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HONG KONG — China’s rising labor prices troubled buyers and sellers at the recent Interstoff Asia textile fair.
Attendees and exhibitors at the event, which ended its three-day run March 16 at the Hong Kong Convention & Exhibition Center, said higher labor costs have been squeezing their margins as they are only able to pass on some of the added costs. To survive, they’re trying different approaches — offering more special products, shifting production and expanding their customer base to include more Asian clients.
Messe Frankfurt, which organized the fair, said attendance numbers were up from a year ago with 245 exhibitors and 7,625 visitors, compared with 209 exhibitors and 7,062 visitors in 2011.
Raymond Leung of Hong Kong-based San Shing Cotton Weaving, said his profit margins have declined 10 percent over the last year because of higher labor prices.
“Labor prices are up 15 percent from a year ago and fabric prices are also more expensive, but I cannot charge [my customers] more,” Leung said.
He said San Shing, which operates one factory in Dongguan, China, has been seeing smaller orders this year, particularly from Europe.
Kowen Tam, sales executive for Yagi & Co. Ltd., a Japan-based maker of recycled textiles, said the company has moved about 20 to 30 percent of its production to Southeast Asia in the last year alone due to rising wage rates and related costs in China.
Still, he faces price pressure. Tam said there’s actually been a bit more price pressure since cotton prices have come down. The price of recycled cotton stayed fairly steady, in contrast to fluctuating cotton prices. When cotton prices soared, the price of recycled cotton looked appealing. But now that cotton prices have come down, recycled cotton doesn’t look like as much of a bargain, he explained.
“They’ll say last year it was 40 percent less than [standard] cotton and now it’s only 23 percent less,” Tam said.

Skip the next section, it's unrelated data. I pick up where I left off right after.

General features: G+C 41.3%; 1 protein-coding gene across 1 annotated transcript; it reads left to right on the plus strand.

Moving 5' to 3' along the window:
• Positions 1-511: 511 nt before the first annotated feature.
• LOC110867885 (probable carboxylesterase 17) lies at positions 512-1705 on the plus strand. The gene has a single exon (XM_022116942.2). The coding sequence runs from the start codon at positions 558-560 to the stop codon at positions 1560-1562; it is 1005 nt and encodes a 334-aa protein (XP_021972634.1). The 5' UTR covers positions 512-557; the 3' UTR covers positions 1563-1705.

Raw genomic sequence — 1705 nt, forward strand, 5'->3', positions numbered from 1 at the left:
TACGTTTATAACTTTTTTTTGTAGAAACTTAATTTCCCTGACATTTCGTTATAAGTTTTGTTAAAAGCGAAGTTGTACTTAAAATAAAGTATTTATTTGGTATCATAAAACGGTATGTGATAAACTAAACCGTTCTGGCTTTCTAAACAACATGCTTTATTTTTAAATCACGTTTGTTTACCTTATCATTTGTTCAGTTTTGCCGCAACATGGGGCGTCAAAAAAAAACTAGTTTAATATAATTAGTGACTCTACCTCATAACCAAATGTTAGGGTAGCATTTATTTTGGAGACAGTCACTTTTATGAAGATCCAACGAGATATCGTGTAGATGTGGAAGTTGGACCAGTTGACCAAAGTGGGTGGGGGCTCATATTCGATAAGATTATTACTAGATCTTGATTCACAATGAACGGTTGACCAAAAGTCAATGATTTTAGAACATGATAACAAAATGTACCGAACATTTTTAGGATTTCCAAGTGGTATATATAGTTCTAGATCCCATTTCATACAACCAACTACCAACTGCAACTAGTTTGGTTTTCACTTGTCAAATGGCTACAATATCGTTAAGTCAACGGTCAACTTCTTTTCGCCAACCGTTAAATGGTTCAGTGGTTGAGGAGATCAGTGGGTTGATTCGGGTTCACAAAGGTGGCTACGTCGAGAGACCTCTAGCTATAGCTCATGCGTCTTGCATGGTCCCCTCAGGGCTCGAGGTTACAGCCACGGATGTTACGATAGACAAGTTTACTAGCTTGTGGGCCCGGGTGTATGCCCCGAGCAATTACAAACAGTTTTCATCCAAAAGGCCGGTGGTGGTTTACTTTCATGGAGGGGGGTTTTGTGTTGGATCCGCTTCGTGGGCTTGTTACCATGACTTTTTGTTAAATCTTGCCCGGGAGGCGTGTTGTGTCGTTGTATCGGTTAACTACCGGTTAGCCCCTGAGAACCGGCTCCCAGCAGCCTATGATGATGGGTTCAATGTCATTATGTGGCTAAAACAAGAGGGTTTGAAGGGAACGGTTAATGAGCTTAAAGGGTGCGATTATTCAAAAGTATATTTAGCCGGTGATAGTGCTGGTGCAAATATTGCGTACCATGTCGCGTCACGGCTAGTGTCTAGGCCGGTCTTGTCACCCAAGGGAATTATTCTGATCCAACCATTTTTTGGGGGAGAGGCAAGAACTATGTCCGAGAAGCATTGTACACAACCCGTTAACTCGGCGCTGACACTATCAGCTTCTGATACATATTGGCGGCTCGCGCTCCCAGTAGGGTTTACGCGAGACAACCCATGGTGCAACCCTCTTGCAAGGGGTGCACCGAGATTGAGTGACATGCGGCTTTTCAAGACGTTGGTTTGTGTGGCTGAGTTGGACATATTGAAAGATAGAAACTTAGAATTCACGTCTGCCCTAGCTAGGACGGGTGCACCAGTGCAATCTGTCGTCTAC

Exhibitors from outside of China had a different perspective. Asif Ali Khan, business development manager for Pakistan-based Cotton Web, said the company has a full order book for the year ahead and is seeing more interest as buyers look for alternatives to China in Pakistan and Bangladesh. The company has also been helped by the European Union’s move to relax import taxes on textiles from Pakistan.
“China will lose many customers in the days to come,” Khan said.
Like many others, Cotton Web is also looking to expand its customer base beyond Europe. Khan said he’s talked to a few Chinese buyers at the show and may consider attending more shows in China.
For buyers, China’s escalating labor prices similarly drives companies to look for alternatives, by moving manufacturing or by differentiating with a novelty product.
“Everybody is suffering. It’s not the same as two to three years ago,” said Australia-based designer Carmel Pachet, who was visiting the show to source recycled and other eco-friendly materials. “To stay alive in fashion now as a boutique line we must create something at a price point that’s different from the department stores.”
Only then is it possible to pass on some of the costs, though margins are still getting squeezed, she said.
While there was a fair bit of hand-wringing over labor costs, not everyone was looking at alternative production.
Jim Lee of Taiwan-based Shiny Textile Co. Ltd. said the company intends to keep all of its manufacturing in Taiwan for better quality control, despite the higher cost. The company makes functional fabrics and special yarns. Lee said he’s been seeing strong demand for Coolmax and ice touch fabrics, which feel cool against the skin.
Higher-end buyers weren’t as troubled by costs. Hong Kong-based designer Diane Freis said she doesn’t have any plans to move manufacturing from China. As a luxury brand, Freis said she strives to offer “something special” to customers at a reasonable price by being creative and improvising.
Eco fabrics were a key attraction at the fair. Colors were generally quite bright featuring neons and jewel tones as well as more subdued neutral colors with a bit of iridescence.